2.  The -n option tells netstat to display numbers in its output, not the names of machines and protocols, and instead shows IP addresses and TCP or UDP port numbers. The -a indicates to display all connections and listening ports. The -o option tells netstat to show the processID number of each program interacting with a TCP or UDP port. If, instead of TCP and UDP, you are in interested in ICMP, netstat can be run as follows:

C:\> netstat -s -p icmp

3.   This indicates that the command will return statistics (-s) of the ICMP protocol. Although not as detailed as the TCP and UDP output, users can see if a machine is sending frequent and unexpected ICMP traffic on the network. Some backdoors and other malware communicate using the payload of ICMP Echo messages, the familiar and innocuous-looking ping packets seen on most networks periodically.

4.  Like WMIC, the netstat command also lets us run it every N seconds. But, instead of using the WMIC syntax of "/every:[N]", users simply follow their netstat invocation with a space and an integer. Thus, to list the TCP and UDP ports in use on a machine every 2 seconds, users can run:

C:\> netstat -na 2



1.  Many Windows administrators are unfamiliar with the powerful openfiles command built into Windows. As its name implies, this command shows all files that are opened on the box, indicating the process name interacting with each file. It's built into modern versions of Windows, from XP Pro to Vista. Like the popular ls of command for Linux and Unix, it'll show administrators all open files on the machine, giving the process name and full path for each file. Unlike lsof, however, it doesn't provide many more details, such as process ID number, user number and other information.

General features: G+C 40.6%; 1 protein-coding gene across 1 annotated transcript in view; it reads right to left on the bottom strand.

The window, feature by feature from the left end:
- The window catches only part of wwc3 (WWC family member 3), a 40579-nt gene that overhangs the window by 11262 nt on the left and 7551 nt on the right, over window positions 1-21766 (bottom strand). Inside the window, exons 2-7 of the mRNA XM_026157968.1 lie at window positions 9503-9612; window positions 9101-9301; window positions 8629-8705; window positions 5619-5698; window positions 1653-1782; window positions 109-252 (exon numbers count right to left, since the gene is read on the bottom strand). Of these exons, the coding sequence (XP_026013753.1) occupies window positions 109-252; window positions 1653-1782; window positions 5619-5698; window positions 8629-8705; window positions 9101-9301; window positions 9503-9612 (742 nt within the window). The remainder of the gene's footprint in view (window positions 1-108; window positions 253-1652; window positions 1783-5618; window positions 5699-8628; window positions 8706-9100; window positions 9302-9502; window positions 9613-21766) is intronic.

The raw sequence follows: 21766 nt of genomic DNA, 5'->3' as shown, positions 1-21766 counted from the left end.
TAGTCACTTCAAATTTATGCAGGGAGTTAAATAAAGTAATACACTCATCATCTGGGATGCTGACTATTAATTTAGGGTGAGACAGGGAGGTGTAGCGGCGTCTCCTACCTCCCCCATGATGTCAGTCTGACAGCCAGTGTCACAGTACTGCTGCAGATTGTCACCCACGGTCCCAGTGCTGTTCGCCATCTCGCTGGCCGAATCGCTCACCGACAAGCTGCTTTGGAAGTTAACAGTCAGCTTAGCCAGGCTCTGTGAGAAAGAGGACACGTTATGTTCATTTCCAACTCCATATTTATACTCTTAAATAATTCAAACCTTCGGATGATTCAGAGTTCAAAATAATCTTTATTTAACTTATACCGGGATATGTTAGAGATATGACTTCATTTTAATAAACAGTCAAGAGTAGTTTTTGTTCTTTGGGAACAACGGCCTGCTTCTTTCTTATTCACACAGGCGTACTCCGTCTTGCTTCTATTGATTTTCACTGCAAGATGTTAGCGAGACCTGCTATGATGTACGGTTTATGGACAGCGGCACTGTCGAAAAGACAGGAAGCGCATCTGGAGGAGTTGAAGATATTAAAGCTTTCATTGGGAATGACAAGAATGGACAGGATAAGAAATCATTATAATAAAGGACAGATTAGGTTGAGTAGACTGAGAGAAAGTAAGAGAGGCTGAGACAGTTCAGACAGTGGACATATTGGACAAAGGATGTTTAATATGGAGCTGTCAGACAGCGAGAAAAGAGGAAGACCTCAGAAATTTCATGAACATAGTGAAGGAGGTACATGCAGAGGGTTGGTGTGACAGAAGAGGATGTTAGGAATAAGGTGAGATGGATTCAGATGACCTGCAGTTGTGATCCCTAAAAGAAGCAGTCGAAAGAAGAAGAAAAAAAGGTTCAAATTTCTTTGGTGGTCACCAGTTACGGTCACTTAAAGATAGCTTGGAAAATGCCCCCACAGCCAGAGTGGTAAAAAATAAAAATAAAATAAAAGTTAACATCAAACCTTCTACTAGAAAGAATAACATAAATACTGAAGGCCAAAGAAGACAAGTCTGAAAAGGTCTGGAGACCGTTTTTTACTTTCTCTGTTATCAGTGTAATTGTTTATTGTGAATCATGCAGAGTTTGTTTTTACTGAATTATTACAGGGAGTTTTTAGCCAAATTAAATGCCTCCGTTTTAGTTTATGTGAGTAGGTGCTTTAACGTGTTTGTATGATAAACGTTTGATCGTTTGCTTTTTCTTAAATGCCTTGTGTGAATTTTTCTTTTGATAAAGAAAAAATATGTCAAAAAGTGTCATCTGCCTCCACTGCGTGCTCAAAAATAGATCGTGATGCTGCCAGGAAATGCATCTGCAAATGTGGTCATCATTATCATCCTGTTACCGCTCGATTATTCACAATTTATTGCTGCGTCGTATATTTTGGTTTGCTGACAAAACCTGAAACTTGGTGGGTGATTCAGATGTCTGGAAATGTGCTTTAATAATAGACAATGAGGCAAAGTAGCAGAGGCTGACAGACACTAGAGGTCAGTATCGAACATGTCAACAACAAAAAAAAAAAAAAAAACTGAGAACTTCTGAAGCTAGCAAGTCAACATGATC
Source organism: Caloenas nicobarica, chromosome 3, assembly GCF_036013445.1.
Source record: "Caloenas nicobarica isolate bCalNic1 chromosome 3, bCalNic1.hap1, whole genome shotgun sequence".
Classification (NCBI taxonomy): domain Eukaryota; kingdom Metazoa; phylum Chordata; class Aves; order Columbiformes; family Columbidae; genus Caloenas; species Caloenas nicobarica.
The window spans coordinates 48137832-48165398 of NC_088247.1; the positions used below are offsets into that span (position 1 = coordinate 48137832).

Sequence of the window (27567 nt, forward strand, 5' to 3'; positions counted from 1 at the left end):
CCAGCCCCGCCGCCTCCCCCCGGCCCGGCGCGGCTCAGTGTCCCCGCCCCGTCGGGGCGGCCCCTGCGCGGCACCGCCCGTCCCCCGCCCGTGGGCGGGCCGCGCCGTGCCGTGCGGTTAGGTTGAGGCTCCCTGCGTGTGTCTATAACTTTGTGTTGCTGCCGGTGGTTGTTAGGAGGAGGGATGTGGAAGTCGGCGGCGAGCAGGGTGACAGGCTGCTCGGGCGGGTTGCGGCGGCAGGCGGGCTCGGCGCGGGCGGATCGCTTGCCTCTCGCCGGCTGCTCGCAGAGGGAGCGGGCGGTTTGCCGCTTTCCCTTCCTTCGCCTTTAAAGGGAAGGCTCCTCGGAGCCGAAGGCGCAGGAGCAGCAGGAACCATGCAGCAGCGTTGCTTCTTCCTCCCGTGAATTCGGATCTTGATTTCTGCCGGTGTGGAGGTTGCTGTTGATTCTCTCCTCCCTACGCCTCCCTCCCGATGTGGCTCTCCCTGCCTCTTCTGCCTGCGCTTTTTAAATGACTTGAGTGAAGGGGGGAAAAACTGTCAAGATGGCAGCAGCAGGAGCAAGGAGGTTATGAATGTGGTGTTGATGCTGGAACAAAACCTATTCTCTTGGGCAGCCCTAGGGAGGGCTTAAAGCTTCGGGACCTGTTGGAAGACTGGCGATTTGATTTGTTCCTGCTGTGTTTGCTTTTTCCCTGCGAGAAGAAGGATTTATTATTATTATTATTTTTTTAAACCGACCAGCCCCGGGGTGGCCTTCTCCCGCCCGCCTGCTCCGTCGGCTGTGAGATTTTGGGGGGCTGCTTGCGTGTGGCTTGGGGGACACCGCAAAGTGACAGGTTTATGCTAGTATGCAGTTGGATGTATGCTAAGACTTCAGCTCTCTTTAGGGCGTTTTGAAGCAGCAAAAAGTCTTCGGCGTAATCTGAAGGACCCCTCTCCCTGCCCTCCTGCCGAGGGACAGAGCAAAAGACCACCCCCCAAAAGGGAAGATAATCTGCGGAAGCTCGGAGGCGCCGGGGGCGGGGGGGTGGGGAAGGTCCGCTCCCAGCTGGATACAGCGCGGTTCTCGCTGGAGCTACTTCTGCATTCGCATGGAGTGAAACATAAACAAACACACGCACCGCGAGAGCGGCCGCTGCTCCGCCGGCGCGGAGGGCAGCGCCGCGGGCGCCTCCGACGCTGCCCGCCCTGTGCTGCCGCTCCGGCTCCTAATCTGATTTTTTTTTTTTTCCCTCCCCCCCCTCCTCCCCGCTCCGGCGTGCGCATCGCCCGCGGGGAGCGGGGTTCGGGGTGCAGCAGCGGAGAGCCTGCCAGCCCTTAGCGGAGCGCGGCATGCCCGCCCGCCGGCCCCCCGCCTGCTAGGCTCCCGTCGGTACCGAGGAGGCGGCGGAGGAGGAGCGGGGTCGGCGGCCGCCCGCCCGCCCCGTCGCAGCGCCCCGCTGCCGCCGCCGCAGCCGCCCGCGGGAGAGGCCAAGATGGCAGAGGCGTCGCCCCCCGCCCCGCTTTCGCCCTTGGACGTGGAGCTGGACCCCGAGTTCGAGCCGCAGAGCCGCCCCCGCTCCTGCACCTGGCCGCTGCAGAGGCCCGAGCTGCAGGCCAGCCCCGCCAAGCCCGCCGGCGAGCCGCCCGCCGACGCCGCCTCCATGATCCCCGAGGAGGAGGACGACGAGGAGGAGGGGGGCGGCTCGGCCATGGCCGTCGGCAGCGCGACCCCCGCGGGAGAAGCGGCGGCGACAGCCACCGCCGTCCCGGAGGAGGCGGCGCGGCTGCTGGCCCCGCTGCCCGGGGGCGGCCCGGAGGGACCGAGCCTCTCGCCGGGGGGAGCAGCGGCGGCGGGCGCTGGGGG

2.  Considering the volume of information it gathers, it's no surprise that the openfiles command is a performance hog. Thus, the accounting associated with
openfiles is off by default, meaning users can't pull any data from this command until it is turned on. This function can be activated by running:

C:\> openfiles /local on

3.  Users will need to reboot, and when the system comes back, they will be able to run the openfiles command as follows:

C:\> openfiles /query /v

4.  This command will show verbose output, which includes the user account that each process with an open file is running under. To get an idea of what malware has been installed, or what an attacker may be doing on a machine,users should look for unusual or unexpected files, especially those associated with unexpected local users on the machine.